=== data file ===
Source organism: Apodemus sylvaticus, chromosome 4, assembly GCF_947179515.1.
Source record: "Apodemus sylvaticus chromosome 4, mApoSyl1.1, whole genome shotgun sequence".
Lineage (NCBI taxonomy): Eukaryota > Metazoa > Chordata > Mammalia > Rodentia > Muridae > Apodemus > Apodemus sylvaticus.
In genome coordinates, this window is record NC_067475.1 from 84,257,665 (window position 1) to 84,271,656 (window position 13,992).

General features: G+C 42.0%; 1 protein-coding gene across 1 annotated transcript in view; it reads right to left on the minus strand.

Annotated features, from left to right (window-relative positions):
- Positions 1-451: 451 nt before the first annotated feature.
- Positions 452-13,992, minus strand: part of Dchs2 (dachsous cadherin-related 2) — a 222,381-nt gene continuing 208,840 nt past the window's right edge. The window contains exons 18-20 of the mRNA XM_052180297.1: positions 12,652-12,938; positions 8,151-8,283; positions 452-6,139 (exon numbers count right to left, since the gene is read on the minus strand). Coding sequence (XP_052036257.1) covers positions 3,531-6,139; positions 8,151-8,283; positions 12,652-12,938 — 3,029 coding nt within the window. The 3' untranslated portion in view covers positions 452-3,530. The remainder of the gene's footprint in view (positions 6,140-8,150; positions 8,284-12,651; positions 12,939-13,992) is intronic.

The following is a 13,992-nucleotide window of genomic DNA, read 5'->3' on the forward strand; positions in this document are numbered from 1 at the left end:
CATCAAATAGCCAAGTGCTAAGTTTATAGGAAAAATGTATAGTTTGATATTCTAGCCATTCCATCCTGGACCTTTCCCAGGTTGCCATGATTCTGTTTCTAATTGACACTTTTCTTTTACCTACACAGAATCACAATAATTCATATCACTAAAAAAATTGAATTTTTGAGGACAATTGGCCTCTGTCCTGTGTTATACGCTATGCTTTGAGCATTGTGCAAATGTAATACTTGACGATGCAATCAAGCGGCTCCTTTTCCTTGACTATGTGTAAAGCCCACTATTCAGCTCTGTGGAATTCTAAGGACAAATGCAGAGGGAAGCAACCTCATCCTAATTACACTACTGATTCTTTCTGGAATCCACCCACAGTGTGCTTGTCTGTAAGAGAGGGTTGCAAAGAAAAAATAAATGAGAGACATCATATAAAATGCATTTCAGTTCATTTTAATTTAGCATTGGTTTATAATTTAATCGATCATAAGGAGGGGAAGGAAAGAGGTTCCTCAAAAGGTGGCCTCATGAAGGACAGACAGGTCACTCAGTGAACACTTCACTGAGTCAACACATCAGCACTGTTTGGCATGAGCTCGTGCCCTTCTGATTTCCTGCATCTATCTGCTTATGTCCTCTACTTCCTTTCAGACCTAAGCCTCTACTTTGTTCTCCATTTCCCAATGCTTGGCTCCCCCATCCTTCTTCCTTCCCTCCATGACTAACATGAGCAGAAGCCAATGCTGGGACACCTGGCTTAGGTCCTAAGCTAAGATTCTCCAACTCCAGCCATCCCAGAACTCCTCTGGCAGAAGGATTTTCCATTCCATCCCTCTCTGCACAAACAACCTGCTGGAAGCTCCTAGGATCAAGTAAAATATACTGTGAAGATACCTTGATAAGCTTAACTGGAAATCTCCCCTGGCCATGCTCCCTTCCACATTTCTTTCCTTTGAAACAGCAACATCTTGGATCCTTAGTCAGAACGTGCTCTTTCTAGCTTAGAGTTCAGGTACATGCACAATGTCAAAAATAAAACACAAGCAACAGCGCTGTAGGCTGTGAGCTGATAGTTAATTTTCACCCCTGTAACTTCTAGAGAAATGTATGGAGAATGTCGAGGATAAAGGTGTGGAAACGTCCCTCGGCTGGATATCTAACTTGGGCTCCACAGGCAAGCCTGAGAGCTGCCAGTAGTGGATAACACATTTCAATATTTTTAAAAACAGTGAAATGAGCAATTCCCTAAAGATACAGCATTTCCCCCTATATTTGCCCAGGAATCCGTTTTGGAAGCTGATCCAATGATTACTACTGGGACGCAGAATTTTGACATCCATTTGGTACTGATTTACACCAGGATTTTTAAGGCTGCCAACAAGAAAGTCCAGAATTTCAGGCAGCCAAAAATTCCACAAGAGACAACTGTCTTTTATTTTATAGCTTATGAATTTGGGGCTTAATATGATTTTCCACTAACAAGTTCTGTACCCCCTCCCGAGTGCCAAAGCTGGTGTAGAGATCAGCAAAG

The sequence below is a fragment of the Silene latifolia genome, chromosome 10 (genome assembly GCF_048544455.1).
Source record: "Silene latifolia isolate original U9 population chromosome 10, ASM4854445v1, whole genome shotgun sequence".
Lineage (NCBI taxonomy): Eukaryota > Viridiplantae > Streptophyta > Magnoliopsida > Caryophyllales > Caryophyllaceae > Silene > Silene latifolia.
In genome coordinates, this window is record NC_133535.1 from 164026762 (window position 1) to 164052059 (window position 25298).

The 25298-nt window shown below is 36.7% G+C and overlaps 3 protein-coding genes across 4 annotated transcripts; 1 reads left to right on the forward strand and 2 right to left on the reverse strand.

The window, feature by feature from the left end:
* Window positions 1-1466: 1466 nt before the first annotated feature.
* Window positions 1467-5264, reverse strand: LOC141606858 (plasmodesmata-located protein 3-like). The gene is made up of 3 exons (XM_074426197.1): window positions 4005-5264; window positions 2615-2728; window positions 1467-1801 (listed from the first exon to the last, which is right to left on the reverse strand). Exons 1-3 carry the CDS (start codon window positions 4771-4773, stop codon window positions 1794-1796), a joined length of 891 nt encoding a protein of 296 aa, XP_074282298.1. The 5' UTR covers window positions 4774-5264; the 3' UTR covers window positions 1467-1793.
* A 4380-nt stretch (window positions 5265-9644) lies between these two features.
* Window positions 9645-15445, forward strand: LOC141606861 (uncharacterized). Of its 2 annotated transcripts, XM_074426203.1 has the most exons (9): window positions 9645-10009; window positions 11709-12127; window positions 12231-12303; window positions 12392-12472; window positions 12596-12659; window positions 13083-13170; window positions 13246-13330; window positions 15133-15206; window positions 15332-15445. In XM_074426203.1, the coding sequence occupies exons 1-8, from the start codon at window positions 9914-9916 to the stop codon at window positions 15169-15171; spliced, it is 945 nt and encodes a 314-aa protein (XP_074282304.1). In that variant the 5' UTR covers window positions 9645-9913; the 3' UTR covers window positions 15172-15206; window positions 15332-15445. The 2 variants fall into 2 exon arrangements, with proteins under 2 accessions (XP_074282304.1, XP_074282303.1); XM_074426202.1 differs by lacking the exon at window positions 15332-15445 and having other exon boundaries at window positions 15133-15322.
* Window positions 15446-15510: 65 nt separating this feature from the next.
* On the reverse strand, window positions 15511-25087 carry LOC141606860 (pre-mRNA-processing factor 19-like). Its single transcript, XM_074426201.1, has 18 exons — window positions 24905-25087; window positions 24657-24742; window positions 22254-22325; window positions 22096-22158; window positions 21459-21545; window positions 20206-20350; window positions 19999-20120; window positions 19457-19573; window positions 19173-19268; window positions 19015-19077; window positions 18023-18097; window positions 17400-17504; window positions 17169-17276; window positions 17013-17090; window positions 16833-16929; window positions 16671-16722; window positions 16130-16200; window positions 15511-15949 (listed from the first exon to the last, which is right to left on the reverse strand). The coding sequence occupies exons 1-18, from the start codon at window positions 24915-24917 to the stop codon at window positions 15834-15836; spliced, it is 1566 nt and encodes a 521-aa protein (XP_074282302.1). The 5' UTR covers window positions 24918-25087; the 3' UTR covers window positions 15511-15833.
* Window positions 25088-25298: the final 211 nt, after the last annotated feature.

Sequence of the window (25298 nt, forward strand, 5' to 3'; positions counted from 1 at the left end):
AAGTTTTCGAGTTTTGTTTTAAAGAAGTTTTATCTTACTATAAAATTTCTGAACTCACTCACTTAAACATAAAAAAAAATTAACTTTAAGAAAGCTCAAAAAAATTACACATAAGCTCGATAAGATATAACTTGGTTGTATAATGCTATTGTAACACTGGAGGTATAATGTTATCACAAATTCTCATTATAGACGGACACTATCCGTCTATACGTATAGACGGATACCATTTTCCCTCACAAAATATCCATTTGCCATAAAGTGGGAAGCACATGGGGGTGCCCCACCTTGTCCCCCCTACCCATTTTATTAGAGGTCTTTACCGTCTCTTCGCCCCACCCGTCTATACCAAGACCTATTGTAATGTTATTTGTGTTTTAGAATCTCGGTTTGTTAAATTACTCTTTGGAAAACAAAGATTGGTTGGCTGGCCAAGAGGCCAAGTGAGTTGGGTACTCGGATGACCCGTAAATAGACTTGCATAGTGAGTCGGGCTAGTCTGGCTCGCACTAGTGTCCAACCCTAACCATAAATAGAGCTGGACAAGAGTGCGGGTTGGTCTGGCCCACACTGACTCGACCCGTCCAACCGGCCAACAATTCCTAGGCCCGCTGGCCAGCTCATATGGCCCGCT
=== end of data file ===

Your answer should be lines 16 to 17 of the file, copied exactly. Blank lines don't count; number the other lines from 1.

The window, feature by feature from the left end:
* Window positions 1-1466: 1466 nt before the first annotated feature.